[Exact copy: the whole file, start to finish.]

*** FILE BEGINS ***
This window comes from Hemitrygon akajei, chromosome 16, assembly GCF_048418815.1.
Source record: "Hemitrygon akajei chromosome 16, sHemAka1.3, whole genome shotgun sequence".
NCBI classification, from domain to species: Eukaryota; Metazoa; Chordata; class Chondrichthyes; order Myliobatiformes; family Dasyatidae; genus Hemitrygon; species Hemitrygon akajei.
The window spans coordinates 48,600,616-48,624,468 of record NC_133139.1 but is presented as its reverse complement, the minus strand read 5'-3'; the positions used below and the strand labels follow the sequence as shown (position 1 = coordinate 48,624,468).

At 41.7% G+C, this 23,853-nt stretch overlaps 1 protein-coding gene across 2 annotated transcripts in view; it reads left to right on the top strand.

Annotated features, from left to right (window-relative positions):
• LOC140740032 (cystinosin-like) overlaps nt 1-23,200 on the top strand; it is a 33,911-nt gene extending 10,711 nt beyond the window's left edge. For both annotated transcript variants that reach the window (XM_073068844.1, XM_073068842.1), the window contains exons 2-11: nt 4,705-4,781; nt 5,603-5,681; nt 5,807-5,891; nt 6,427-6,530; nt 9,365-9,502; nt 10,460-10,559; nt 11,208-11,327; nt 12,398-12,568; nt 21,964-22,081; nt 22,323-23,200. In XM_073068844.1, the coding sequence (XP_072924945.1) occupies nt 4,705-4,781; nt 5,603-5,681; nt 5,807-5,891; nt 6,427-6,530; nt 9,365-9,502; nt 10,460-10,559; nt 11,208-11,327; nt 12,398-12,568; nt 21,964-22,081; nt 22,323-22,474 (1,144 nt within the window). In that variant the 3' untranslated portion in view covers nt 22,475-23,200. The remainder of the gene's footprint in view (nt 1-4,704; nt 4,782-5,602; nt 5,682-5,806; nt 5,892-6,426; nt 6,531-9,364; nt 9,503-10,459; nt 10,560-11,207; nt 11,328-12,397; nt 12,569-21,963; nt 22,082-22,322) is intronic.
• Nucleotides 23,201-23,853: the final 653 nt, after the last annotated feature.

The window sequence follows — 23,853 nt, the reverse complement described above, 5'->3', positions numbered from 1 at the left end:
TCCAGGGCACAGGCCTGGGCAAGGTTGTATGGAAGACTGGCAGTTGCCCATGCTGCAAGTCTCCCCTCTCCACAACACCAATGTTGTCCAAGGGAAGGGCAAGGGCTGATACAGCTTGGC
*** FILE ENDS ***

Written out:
This window comes from Hemitrygon akajei, chromosome 16, assembly GCF_048418815.1.
Source record: "Hemitrygon akajei chromosome 16, sHemAka1.3, whole genome shotgun sequence".
NCBI classification, from domain to species: Eukaryota; Metazoa; Chordata; class Chondrichthyes; order Myliobatiformes; family Dasyatidae; genus Hemitrygon; species Hemitrygon akajei.
The window spans coordinates 48,600,616-48,624,468 of record NC_133139.1 but is presented as its reverse complement, the minus strand read 5'-3'; the positions used below and the strand labels follow the sequence as shown (position 1 = coordinate 48,624,468).

At 41.7% G+C, this 23,853-nt stretch overlaps 1 protein-coding gene across 2 annotated transcripts in view; it reads left to right on the top strand.

Annotated features, from left to right (window-relative positions):
• LOC140740032 (cystinosin-like) overlaps nt 1-23,200 on the top strand; it is a 33,911-nt gene extending 10,711 nt beyond the window's left edge. For both annotated transcript variants that reach the window (XM_073068844.1, XM_073068842.1), the window contains exons 2-11: nt 4,705-4,781; nt 5,603-5,681; nt 5,807-5,891; nt 6,427-6,530; nt 9,365-9,502; nt 10,460-10,559; nt 11,208-11,327; nt 12,398-12,568; nt 21,964-22,081; nt 22,323-23,200. In XM_073068844.1, the coding sequence (XP_072924945.1) occupies nt 4,705-4,781; nt 5,603-5,681; nt 5,807-5,891; nt 6,427-6,530; nt 9,365-9,502; nt 10,460-10,559; nt 11,208-11,327; nt 12,398-12,568; nt 21,964-22,081; nt 22,323-22,474 (1,144 nt within the window). In that variant the 3' untranslated portion in view covers nt 22,475-23,200. The remainder of the gene's footprint in view (nt 1-4,704; nt 4,782-5,602; nt 5,682-5,806; nt 5,892-6,426; nt 6,531-9,364; nt 9,503-10,459; nt 10,560-11,207; nt 11,328-12,397; nt 12,569-21,963; nt 22,082-22,322) is intronic.
• Nucleotides 23,201-23,853: the final 653 nt, after the last annotated feature.

The window sequence follows — 23,853 nt, the reverse complement described above, 5'->3', positions numbered from 1 at the left end:
TCCAGGGCACAGGCCTGGGCAAGGTTGTATGGAAGACTGGCAGTTGCCCATGCTGCAAGTCTCCCCTCTCCACAACACCAATGTTGTCCAAGGGAAGGGCAAGGGCTGATACAGCTTGGC